The empty tomb
24 Very early in the morning on the first day of the week, the women went to the tomb, bringing the fragrant spices they had prepared. 2 They found the stone rolled away from the tomb, 3 but when they went in, they didn’t find the body of the Lord Jesus. 4 They didn’t know what to make of this. Suddenly, two men were standing beside them in gleaming bright clothing. 5 The women were frightened and bowed their faces toward the ground, but the men said to them, “Why do you look for the living among the dead? 6 He isn’t here, but has been raised. Remember what he told you while he was still in Galilee, 7 that the Human One[a] must be handed over to sinners, be crucified, and on the third day rise again.” 8 Then they remembered his words. 9 When they returned from the tomb, they reported all these things to the eleven and all the others. 10 It was Mary Magdalene, Joanna, Mary the mother of James, and the other women with them who told these things to the apostles. 11 Their words struck the apostles as nonsense, and they didn’t believe the women. 12 But Peter ran to the tomb. When he bent over to look inside, he saw only the linen cloth. Then he returned home, wondering what had happened.
This is the word of God, for us the people of God. Thanks be to God.
The women were absolutely surprised. And they didn’t know what to make of the empty tomb. Their words seemed to be nonsense to the others.
Over the last few weeks of Lent we have gotten a glimpse of the heart of God as we’ve studied the Gospel of Luke, and we’ve been surprised by Jesus, too, all along. In this sermon series on the Gospel of Nobodies, we have witnessed God reveal himself to the world through Jesus – showing great compassion and concern for those the world would consider nobodies.
We’ve been surprised by a God who loves without strings attached; we’ve been surprised by a God who forgives the unforgiveable, and we’ve been surprised by a God who has compassion for people most of us would not even notice. More than anything, we now come to the day that we can truly see the sacrifice that Jesus was willing to make to express God’s love for the world. And now another group of nobodies are the first to discover the empty tomb – these second-class citizens, the women, arrive that early morning to make a shocking discovery. The women become the first ones to tell the world that the Lord is risen.
On the screen you see a painting by French painter William Bouguereau called the Holy Women at the Tomb. If you have a smart phone, would you pull that out and google this painting – I would love it if you could see these women’s faces up close. These three women women arrived at the tomb three days after Jesus was taken down from the cross and laid in the tomb; they had certainly witnessed all of the horrific events of Jesus’s death. And they arrived expecting to find the decaying body of the one that they thought had come to save them. Their hope in this Jesus – the one they thought was the Messiah – was crushed when his lifeless body was taken down and laid in that tomb. So when the remains of this body they knew as Jesus were not in the tomb, they didn’t know what to make of it. What a surprise! Can you imagine what they must have been thinking and feeling?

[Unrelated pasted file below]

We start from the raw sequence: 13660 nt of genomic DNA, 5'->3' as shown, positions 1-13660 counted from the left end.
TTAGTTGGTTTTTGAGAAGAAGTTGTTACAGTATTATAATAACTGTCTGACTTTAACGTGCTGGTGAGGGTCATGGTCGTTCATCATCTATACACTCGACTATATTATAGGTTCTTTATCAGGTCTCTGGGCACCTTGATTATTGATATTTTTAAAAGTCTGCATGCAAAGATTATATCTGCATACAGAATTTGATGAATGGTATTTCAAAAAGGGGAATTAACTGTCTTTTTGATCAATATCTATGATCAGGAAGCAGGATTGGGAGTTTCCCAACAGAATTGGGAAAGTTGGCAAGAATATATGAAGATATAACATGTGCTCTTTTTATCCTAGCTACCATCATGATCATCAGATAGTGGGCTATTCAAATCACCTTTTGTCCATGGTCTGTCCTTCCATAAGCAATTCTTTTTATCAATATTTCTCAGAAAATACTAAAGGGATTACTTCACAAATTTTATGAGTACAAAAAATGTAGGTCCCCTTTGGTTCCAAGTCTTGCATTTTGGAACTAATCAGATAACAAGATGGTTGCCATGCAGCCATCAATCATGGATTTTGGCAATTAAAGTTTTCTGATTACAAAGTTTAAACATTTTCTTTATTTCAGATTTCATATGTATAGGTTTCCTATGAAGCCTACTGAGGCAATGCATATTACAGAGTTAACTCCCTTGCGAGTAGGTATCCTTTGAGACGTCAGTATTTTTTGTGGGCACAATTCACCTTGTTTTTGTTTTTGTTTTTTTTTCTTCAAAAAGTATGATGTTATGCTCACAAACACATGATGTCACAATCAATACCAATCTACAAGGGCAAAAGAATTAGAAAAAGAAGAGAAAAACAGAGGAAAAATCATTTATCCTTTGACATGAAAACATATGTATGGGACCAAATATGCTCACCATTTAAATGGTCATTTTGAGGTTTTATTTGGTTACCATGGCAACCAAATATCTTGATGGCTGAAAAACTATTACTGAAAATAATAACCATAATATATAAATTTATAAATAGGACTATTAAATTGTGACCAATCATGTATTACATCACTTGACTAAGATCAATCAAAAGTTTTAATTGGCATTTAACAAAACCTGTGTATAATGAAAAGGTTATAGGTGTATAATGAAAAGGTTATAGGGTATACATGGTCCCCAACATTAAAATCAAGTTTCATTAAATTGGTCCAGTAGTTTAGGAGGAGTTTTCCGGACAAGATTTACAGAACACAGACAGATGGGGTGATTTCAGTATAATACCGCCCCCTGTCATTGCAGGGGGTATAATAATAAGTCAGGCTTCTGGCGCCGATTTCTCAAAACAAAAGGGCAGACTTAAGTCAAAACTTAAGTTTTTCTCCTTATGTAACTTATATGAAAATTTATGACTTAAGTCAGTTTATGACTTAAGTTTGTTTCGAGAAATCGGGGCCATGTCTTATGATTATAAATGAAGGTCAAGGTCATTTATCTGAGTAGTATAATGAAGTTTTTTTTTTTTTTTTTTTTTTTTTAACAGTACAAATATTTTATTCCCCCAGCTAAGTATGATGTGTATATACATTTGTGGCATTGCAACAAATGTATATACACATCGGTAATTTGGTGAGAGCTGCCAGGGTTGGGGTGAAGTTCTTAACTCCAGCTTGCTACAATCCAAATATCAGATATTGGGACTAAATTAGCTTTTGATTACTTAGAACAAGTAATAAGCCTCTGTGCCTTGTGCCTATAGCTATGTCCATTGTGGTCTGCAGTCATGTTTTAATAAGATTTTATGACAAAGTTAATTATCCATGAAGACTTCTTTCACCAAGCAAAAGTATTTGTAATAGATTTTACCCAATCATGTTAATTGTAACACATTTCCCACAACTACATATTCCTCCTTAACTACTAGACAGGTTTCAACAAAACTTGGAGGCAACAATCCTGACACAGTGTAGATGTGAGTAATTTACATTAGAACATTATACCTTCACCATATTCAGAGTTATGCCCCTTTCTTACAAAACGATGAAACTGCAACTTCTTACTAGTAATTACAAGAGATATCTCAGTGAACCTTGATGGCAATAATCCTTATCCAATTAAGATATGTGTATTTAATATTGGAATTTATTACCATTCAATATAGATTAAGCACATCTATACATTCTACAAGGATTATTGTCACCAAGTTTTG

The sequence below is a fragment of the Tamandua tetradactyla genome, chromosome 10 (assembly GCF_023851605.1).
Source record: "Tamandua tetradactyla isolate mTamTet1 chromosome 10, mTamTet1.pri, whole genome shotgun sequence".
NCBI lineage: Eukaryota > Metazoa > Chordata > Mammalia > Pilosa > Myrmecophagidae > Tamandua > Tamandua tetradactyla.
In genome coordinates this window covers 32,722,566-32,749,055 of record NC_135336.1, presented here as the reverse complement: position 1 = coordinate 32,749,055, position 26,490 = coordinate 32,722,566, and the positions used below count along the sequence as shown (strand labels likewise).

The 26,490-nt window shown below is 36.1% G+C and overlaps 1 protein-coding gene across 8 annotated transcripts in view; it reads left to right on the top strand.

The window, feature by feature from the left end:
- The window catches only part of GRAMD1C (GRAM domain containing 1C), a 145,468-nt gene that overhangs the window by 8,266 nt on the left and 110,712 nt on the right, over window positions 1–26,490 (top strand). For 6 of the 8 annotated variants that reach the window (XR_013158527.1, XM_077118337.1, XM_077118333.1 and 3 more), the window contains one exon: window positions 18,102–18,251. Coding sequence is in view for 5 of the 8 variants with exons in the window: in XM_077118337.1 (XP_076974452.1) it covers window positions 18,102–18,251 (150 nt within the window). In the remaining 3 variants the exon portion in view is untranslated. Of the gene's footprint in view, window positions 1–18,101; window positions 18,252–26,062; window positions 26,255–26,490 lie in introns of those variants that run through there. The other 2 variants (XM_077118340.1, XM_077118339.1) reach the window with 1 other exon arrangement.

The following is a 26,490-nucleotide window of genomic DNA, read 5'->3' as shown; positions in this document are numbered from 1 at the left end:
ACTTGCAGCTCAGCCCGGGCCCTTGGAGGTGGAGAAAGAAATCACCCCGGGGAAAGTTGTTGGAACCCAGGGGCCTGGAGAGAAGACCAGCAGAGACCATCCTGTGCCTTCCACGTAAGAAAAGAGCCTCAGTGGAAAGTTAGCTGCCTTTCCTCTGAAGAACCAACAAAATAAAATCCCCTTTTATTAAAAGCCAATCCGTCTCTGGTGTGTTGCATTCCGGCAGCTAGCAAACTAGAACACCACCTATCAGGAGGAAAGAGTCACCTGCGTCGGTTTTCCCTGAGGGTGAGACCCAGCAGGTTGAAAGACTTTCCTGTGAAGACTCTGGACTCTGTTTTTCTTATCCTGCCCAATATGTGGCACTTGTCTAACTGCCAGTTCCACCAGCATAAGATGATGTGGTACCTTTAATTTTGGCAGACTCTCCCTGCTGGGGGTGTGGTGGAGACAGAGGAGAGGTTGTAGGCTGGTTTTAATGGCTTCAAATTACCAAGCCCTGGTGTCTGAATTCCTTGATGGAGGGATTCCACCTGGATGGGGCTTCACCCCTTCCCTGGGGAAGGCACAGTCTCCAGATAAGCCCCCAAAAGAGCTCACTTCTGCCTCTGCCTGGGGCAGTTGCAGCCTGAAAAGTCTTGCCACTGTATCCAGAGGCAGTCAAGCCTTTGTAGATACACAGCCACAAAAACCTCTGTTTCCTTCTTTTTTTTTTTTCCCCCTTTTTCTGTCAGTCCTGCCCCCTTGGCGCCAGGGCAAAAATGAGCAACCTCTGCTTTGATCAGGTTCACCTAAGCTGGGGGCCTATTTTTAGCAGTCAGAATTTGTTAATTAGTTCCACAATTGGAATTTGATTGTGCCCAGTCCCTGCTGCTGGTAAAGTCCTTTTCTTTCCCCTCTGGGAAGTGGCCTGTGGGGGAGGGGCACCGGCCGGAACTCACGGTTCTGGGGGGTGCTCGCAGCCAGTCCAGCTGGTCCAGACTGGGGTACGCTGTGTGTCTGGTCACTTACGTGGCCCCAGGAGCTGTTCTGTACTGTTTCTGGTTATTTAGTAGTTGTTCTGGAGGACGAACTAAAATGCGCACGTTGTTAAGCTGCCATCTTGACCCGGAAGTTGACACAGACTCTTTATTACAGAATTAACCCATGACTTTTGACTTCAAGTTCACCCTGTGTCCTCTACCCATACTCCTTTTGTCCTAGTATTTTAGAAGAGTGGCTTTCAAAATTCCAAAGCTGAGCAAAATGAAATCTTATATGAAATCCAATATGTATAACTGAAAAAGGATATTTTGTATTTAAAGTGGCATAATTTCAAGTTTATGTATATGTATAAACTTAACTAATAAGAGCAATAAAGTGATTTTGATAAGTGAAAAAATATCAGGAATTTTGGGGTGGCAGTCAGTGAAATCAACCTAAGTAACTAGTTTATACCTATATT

I love the way the artist has portrayed their reactions. First notice that you can see a glimpse of one of the men in gleaming bright clothing in the background. And there is one woman who is standing in the back – she is dressed in mourning clothes of black. And she has her hand to her forehead, and the look on her face is so expressive – she is perplexed and confused. She’s rubbing her brow. It’s like she is thinking, “What in the world is happening! I am so confused! Where has the body of Jesus gone?” In the foreground you see a woman with a white veil on her head, and look how she’s hiding behind the wall – she’s not even wanting to come near the tomb. She must be terrified. And then there is a woman in the middle who is on her knees – and the expression on her face seems to be equally stunned, but notice how she is kneeling and her hands are over her heart and clasped as if in prayer. She seems to be realizing that something holy is going on. Their reactions are all over the board – they are afraid, confused, perplexed and even amazed.
To say that the women were surprised and didn’t know what to make of the empty tomb is a little bit of an understatement. And to this very day – April 1, 2018, we still don’t know what to make of the resurrection of Jesus. We still can’t understand a love that would be shown with such a sacrifice. And I think we still tend to search for the living among the dead.
We still have trouble understanding how the Father and the Son and the Holy Spirit are part of our everyday lives. We like to think about God as up there, don’t we. We think about God as sitting on a throne in heaven watching with satisfaction or maybe even anger – sometimes we think about God as a passive observer of the world. We think about God as someone to pray to when we really need something. And I wonder if this is a way that we keep Jesus in the tomb and ignore that he is alive.
I know I successfully did that for a long time. I could go to church on Sundays and then continue on with my normal self-centered, sinful life without giving Jesus another thought. You see it took me a really long time to change my heart and life and figure out that God was all in my business – 24 hours a day, 7 days a week. I knew something was out of kilter about my life. I sensed there was something missing in my life. But I evaded God for years; I kept Jesus safely in the tomb, behind the stone, and locked away.